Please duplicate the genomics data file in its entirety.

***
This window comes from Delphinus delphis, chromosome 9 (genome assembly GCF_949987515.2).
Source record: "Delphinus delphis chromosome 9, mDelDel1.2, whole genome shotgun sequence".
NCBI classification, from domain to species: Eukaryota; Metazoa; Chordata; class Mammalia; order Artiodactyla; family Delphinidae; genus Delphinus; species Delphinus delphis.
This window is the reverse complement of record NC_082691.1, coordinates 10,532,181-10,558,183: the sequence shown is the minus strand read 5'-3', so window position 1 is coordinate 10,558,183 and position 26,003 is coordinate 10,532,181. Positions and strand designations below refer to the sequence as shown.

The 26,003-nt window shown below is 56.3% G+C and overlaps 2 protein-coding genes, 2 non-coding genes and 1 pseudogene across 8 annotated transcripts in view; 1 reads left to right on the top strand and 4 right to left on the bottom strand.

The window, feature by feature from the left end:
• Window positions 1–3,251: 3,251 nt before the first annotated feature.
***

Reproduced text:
This window comes from Delphinus delphis, chromosome 9 (genome assembly GCF_949987515.2).
Source record: "Delphinus delphis chromosome 9, mDelDel1.2, whole genome shotgun sequence".
NCBI classification, from domain to species: Eukaryota; Metazoa; Chordata; class Mammalia; order Artiodactyla; family Delphinidae; genus Delphinus; species Delphinus delphis.
This window is the reverse complement of record NC_082691.1, coordinates 10,532,181-10,558,183: the sequence shown is the minus strand read 5'-3', so window position 1 is coordinate 10,558,183 and position 26,003 is coordinate 10,532,181. Positions and strand designations below refer to the sequence as shown.

The 26,003-nt window shown below is 56.3% G+C and overlaps 2 protein-coding genes, 2 non-coding genes and 1 pseudogene across 8 annotated transcripts in view; 1 reads left to right on the top strand and 4 right to left on the bottom strand.

The window, feature by feature from the left end:
• Window positions 1–3,251: 3,251 nt before the first annotated feature.